Sir Gawain and the Green Knight is a medieval romance written in the late fourteenth century by an unknown author. It is part of the Arthurian legend and takes place in England during the winter. The knights of the Round Table have virtues tested when a mysterious Green Knight appears with a suspicious challenge, that leads Sir Gawain on an epic journey of self-discovery. Even though Sir Gawain is considered to be the perfect knight, his character is put to the test through a series of unbeknownst challenges that ultimately prove his true colors.
Sir Gawain and the Green Knight Sir Gawain and the Green Knight is a tale about the imperfections of men. In this case, these imperfections are that men try to prove that they have certain desirable qualities and they try to ensure that they get what they wish for. Presenting a challenge, a Green Knight enters King Arthur’s hall on Christmas. If any knight is brave enough to cut off the Green Knight’s head, he can keep the Green Knight’s ax. Furthermore, the Green Knight will then return a strike to that knight in one year.
Sir Gawain and the Green Knight, whose author is unknown, is an Arthurian Romance/Epic that holds a degree of Christian symbolism. These Christian symbols are intermixed with Britannic Pagan traditions and themes in order to appeal more to the common British people at the time of the early Christianization of Britain. This can be supported by the stories of kings being created in the earlier centuries throughout history. In this particular story, this symbolism is important since all the knights of King Arthur’s Court were supposed to follow a certain chivalrous code of conduct, whether present in the courts or away on some other venture. The chivalric code being the embodiment of Christian virtue and valor, which was expected to be personified
Consider how the theme of courage is treated in Sir Gawain and the Green Knight. Sir Gawain and the Green Knight is a story that celebrates courage in a positive light in the majority of situations but we see that courage can have a negative impact on some of the characters in the story and it questions knighthood. Courage is an honourable term defined “The ability to do something that frightens one; bravery:” (http://www.oxforddictionaries.com/definition/english/courage) and for Gawain to be called this term defines him as a knight. His actions throughout the story makes it difficult to analyse how courage is treated in Sir Gawain and the Green Knight.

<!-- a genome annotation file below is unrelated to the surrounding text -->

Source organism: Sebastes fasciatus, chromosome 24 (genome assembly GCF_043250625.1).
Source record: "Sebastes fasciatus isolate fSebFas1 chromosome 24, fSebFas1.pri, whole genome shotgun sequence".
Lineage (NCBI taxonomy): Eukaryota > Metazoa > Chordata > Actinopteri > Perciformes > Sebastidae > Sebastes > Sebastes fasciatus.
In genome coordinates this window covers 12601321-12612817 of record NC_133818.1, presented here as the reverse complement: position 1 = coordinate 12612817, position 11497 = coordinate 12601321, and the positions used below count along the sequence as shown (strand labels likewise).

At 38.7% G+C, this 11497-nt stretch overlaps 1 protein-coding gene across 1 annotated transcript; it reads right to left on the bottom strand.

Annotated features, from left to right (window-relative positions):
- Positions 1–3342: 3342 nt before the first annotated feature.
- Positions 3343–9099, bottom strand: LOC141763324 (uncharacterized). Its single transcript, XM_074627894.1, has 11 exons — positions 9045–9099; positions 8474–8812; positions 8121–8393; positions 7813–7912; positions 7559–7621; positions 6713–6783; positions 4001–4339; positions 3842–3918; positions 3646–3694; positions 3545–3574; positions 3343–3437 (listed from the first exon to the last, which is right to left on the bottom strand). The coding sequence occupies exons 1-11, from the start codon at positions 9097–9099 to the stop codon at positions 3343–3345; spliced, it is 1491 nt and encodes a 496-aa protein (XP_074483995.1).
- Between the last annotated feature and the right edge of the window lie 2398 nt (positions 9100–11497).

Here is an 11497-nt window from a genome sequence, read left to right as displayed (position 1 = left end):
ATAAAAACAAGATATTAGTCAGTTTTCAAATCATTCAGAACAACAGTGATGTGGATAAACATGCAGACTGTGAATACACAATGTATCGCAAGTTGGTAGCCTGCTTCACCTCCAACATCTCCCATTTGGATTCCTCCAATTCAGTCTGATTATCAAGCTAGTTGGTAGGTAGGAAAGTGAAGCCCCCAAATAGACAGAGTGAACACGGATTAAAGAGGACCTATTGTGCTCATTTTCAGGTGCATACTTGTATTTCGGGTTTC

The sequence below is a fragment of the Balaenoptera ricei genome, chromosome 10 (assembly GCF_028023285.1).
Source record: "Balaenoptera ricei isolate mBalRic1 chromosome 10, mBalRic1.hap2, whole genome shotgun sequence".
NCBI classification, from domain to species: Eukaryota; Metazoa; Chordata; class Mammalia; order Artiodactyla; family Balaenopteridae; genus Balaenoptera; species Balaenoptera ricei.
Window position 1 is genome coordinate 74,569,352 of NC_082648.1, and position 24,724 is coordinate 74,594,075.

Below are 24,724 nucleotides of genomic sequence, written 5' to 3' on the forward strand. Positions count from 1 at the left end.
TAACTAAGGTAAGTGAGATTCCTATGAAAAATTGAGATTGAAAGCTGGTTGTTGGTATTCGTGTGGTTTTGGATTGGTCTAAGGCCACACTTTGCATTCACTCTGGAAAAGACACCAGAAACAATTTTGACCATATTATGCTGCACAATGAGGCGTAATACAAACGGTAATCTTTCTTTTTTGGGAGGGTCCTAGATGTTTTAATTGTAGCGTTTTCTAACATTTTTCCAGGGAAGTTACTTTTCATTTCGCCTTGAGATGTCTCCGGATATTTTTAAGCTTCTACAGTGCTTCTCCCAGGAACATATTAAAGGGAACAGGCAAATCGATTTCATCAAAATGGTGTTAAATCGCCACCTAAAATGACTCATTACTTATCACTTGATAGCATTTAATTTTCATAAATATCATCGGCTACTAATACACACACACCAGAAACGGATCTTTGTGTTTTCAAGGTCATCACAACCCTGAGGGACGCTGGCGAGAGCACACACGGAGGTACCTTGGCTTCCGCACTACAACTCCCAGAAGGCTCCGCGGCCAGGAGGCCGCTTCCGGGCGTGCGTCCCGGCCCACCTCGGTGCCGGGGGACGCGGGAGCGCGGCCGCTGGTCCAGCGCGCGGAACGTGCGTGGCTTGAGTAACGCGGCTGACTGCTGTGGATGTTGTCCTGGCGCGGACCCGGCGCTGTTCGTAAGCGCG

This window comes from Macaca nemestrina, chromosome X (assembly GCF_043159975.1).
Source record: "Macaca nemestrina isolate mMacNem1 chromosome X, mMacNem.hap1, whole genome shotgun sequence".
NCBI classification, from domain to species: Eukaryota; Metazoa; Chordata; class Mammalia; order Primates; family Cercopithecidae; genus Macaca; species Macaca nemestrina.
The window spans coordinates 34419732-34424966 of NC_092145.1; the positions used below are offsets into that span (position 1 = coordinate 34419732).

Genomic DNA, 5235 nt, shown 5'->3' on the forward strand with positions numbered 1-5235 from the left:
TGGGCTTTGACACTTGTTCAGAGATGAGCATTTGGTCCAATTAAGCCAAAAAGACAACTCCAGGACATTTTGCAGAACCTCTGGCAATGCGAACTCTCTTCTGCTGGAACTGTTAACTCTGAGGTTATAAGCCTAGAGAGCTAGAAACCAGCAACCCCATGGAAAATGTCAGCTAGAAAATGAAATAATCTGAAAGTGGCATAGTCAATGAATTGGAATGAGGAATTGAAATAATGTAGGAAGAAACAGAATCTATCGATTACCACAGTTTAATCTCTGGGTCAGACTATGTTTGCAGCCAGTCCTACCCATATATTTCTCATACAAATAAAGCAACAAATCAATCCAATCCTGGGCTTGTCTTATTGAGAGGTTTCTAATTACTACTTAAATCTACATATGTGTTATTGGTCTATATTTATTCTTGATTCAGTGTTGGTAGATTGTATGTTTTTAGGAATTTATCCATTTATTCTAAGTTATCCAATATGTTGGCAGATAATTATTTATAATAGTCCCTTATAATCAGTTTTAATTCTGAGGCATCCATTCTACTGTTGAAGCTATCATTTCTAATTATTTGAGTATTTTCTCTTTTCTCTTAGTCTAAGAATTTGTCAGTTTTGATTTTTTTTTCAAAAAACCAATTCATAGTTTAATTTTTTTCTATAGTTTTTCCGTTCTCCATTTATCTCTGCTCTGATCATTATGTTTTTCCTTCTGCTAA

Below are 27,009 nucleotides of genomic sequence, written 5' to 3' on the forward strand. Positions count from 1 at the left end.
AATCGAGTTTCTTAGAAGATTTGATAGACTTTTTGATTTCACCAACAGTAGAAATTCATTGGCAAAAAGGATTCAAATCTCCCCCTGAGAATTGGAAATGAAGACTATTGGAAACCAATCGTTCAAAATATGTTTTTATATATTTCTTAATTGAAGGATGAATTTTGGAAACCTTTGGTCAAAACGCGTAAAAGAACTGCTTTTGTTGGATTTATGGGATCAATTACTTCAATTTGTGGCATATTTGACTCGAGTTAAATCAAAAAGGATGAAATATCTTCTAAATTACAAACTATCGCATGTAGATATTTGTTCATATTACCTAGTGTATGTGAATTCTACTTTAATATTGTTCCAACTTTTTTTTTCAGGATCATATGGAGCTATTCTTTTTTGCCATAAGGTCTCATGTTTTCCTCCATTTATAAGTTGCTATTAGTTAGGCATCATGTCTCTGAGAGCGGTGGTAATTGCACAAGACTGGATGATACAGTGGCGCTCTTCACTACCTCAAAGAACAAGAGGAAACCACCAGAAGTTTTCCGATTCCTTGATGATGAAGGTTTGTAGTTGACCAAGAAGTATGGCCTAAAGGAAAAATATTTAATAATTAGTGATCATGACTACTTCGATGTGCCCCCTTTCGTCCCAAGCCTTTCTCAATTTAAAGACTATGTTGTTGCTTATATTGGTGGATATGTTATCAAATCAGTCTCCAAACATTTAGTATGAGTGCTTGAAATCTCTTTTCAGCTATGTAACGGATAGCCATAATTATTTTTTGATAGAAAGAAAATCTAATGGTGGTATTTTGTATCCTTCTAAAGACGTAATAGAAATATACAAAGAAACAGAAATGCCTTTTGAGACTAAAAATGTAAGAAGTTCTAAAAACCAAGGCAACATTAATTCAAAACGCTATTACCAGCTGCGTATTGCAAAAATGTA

In this world now, people think of chivalry as men behaving courteously towards women; for example, holding the door for them or offering them their jackets when they are cold. However, the story of Sir Gawain and The Green Knight portrays a different aspect of chivalry: that of the medieval times. The chivalry of the medieval times suggests that it is more than just being courteous to women. In the story,Sir Gawain gets challenged by the Green Knight. Sir Gawain then goes to find the Green Knight.
Which led to the Green Knight explaining to Gawain that he is actually the same lord of the castle where Gawain spent his holidays. The first two blows, he claims, were in return for the way Gawain returned the kisses of his wife, following the rules of their game as an honest man should. The third blow, he says, was for Gawain’s failure to return the green girdle to him on the last day. But because Gawain’s failing was only because he wanted to save his life, and not because he's just dishonorable, the Green Knight forgives him. He leaves Gawain with only a scar and a girdle as a reminder of his very human sin.
Early on in the tale, Sir Gawain shows courage when he steps up and accepts the Green Man's challenge well knowing of the chance of Death. By doing so Sir Gawain surpassed his fear of death by stepping up to do a mission none of the other knights at the round table wished to do. His reasoning for this was to take the place of his uncle, King Arthur who was originally the chosen participant after none of the other present knights volunteered. After chopping off the head of the Green Man, Sir Gawain is told that he must go to the green chapel in one year and one day to meet the Green Man. Sir Gawain fearful of death debates whether or not he will set journey to the green chapel at that time yet his courageous characteristics force him to go.